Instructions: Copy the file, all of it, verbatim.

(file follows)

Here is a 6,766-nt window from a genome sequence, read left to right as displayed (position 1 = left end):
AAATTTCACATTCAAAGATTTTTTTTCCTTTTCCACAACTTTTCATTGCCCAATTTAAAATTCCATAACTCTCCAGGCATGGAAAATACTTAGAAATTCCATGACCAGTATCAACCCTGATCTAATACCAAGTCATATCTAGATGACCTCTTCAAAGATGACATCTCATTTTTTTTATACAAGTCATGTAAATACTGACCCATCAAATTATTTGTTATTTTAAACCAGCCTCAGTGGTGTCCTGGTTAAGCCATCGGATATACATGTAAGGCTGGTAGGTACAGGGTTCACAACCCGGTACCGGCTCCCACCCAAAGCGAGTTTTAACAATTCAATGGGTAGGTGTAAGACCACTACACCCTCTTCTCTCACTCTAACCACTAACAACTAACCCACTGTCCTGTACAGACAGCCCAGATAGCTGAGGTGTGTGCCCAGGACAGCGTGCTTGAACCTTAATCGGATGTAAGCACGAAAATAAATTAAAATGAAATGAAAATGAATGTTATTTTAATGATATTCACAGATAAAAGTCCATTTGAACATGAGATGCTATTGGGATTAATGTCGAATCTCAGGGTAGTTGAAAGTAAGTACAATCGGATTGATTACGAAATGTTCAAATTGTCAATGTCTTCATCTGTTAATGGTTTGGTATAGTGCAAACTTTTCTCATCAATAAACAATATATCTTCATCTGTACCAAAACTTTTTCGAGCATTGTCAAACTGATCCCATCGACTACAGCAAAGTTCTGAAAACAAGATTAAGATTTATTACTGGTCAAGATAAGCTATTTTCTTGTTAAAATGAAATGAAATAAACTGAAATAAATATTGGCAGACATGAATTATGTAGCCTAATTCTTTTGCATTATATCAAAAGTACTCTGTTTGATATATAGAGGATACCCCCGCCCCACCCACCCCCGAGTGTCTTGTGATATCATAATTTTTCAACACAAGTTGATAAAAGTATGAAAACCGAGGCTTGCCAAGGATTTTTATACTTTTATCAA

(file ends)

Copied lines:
Here is a 6,766-nt window from a genome sequence, read left to right as displayed (position 1 = left end):
AAATTTCACATTCAAAGATTTTTTTTCCTTTTCCACAACTTTTCATTGCCCAATTTAAAATTCCATAACTCTCCAGGCATGGAAAATACTTAGAAATTCCATGACCAGTATCAACCCTGATCTAATACCAAGTCATATCTAGATGACCTCTTCAAAGATGACATCTCATTTTTTTTATACAAGTCATGTAAATACTGACCCATCAAATTATTTGTTATTTTAAACCAGCCTCAGTGGTGTCCTGGTTAAGCCATCGGATATACATGTAAGGCTGGTAGGTACAGGGTTCACAACCCGGTACCGGCTCCCACCCAAAGCGAGTTTTAACAATTCAATGGGTAGGTGTAAGACCACTACACCCTCTTCTCTCACTCTAACCACTAACAACTAACCCACTGTCCTGTACAGACAGCCCAGATAGCTGAGGTGTGTGCCCAGGACAGCGTGCTTGAACCTTAATCGGATGTAAGCACGAAAATAAATTAAAATGAAATGAAAATGAATGTTATTTTAATGATATTCACAGATAAAAGTCCATTTGAACATGAGATGCTATTGGGATTAATGTCGAATCTCAGGGTAGTTGAAAGTAAGTACAATCGGATTGATTACGAAATGTTCAAATTGTCAATGTCTTCATCTGTTAATGGTTTGGTATAGTGCAAACTTTTCTCATCAATAAACAATATATCTTCATCTGTACCAAAACTTTTTCGAGCATTGTCAAACTGATCCCATCGACTACAGCAAAGTTCTGAAAACAAGATTAAGATTTATTACTGGTCAAGATAAGCTATTTTCTTGTTAAAATGAAATGAAATAAACTGAAATAAATATTGGCAGACATGAATTATGTAGCCTAATTCTTTTGCATTATATCAAAAGTACTCTGTTTGATATATAGAGGATACCCCCGCCCCACCCACCCCCGAGTGTCTTGTGATATCATAATTTTTCAACACAAGTTGATAAAAGTATGAAAACCGAGGCTTGCCAAGGATTTTTATACTTTTATCAA